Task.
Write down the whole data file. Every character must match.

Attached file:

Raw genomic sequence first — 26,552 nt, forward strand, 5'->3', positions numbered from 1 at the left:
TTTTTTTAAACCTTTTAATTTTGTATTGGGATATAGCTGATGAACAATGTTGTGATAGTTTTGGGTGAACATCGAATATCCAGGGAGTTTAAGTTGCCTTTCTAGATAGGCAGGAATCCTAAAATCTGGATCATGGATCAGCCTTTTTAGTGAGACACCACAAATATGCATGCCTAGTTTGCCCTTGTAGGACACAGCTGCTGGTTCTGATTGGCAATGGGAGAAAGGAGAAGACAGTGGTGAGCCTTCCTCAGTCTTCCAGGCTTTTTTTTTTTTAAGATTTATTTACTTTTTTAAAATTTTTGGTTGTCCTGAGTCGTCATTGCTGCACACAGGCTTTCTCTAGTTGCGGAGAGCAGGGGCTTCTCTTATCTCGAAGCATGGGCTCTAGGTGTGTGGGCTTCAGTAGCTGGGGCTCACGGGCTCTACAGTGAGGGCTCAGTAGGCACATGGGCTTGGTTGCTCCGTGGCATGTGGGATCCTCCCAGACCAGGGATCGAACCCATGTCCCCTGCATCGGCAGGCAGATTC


Raw genomic sequence first — 26,552 nt, forward strand, 5'->3', positions numbered from 1 at the left:
TTTTTTTAAACCTTTTAATTTTGTATTGGGATATAGCTGATGAACAATGTTGTGATAGTTTTGGGTGAACATCGAATATCCAGGGAGTTTAAGTTGCCTTTCTAGATAGGCAGGAATCCTAAAATCTGGATCATGGATCAGCCTTTTTAGTGAGACACCACAAATATGCATGCCTAGTTTGCCCTTGTAGGACACAGCTGCTGGTTCTGATTGGCAATGGGAGAAAGGAGAAGACAGTGGTGAGCCTTCCTCAGTCTTCCAGGCTTTTTTTTTTTTAAGATTTATTTACTTTTTTAAAATTTTTGGTTGTCCTGAGTCGTCATTGCTGCACACAGGCTTTCTCTAGTTGCGGAGAGCAGGGGCTTCTCTTATCTCGAAGCATGGGCTCTAGGTGTGTGGGCTTCAGTAGCTGGGGCTCACGGGCTCTACAGTGAGGGCTCAGTAGGCACATGGGCTTGGTTGCTCCGTGGCATGTGGGATCCTCCCAGACCAGGGATCGAACCCATGTCCCCTGCATCGGCAGGCAGATTC